A key concern of the global value chain (GVC) and global production network (GPN) literature relates to whether and how actors, especially in the Global South, upgrade by generating and capturing more value. To date, such research has predominantly focused on the economic and social aspects of upgrading. In this article, we leverage selected insights from economic geography to advance our understanding of the environmental dimensions of upgrading and downgrading in GVCs and GPNs. We develop an analytical framework that distinguishes the processes of environmental upgrading, in terms of value creation and appropriation, from the resultant outcomes (biophysical manifestations, impacts on market access, and reputation). Furthermore, the framework is considered from the upgrading perspectives of multiple actors instead of focusing only on lead firms and other powerful actors. We illustrate how to apply this framework through a case study of the Kenya–UK horticulture value chains. We show that despite the uptake of environmental upgrading practices, as required by UK supermarkets and transmitted by Kenyan export firms with the facilitation of government agencies, Kenyan farmers have mostly experienced environmental downgrading, with some negative effects also affecting farmers and other resource users beyond the value chain.

Environmental Upgrading and Downgrading in Global Value Chains: A Framework for Analysis

Krishnan A.;De Marchi V.;Ponte S.
2023

Abstract

A key concern of the global value chain (GVC) and global production network (GPN) literature relates to whether and how actors, especially in the Global South, upgrade by generating and capturing more value. To date, such research has predominantly focused on the economic and social aspects of upgrading. In this article, we leverage selected insights from economic geography to advance our understanding of the environmental dimensions of upgrading and downgrading in GVCs and GPNs. We develop an analytical framework that distinguishes the processes of environmental upgrading, in terms of value creation and appropriation, from the resultant outcomes (biophysical manifestations, impacts on market access, and reputation). Furthermore, the framework is considered from the upgrading perspectives of multiple actors instead of focusing only on lead firms and other powerful actors. We illustrate how to apply this framework through a case study of the Kenya–UK horticulture value chains. We show that despite the uptake of environmental upgrading practices, as required by UK supermarkets and transmitted by Kenyan export firms with the facilitation of government agencies, Kenyan farmers have mostly experienced environmental downgrading, with some negative effects also affecting farmers and other resource users beyond the value chain.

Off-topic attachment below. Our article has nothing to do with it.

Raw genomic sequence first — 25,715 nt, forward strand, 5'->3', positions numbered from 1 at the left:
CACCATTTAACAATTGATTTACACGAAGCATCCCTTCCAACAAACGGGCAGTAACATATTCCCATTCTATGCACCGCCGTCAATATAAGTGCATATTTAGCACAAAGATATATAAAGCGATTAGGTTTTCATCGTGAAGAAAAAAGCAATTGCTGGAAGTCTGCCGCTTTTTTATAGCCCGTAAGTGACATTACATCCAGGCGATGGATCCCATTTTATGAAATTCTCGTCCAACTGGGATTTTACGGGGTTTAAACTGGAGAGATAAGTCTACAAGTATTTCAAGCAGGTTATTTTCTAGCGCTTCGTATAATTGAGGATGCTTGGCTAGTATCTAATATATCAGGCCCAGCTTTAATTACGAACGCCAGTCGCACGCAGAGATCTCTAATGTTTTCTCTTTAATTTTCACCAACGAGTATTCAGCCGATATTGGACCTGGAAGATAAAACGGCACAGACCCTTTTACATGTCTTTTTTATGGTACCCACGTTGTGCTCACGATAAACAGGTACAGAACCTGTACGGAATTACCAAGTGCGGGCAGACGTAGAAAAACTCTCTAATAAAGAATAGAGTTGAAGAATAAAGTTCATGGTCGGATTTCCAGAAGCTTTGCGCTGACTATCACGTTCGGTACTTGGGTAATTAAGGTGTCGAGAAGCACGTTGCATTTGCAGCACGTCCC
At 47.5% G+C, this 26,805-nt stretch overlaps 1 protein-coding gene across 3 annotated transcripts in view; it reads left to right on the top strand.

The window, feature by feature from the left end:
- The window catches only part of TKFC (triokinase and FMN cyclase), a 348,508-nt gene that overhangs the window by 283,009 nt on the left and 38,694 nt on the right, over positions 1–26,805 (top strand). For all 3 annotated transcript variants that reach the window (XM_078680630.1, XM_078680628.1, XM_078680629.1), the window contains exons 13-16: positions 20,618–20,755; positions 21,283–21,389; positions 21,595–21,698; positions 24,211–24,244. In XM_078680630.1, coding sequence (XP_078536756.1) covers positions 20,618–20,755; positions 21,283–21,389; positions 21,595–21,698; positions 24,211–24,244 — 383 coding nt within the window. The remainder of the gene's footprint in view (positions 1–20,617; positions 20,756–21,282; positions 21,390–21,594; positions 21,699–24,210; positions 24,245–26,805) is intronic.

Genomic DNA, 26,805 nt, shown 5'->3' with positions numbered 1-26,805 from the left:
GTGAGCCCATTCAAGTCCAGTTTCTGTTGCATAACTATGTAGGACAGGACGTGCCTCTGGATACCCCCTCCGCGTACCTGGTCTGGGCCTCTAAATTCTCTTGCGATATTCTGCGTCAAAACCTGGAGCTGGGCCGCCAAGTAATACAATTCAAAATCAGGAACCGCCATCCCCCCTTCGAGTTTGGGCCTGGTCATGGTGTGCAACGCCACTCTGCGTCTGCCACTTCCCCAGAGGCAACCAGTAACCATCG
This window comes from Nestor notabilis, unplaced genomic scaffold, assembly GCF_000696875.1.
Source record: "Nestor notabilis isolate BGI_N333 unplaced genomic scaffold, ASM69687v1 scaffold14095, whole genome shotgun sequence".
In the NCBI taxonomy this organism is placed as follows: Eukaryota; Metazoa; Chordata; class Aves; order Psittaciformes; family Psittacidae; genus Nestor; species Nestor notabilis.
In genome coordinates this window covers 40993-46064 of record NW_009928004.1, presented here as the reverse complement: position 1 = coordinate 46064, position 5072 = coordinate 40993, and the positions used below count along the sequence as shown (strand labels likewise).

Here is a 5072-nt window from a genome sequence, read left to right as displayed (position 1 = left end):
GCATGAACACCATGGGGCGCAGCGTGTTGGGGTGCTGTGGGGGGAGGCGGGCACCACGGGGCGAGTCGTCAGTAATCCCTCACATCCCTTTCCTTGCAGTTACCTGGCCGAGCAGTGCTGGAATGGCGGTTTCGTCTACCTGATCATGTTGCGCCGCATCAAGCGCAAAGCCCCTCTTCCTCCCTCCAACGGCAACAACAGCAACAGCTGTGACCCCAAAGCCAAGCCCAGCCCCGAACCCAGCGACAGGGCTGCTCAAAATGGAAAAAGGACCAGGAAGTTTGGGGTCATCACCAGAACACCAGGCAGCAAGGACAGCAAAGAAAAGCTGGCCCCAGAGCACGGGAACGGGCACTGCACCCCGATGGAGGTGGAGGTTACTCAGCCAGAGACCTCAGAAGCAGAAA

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Utilizza questo identificativo per citare o creare un link a questo documento: https://hdl.handle.net/11577/3455869
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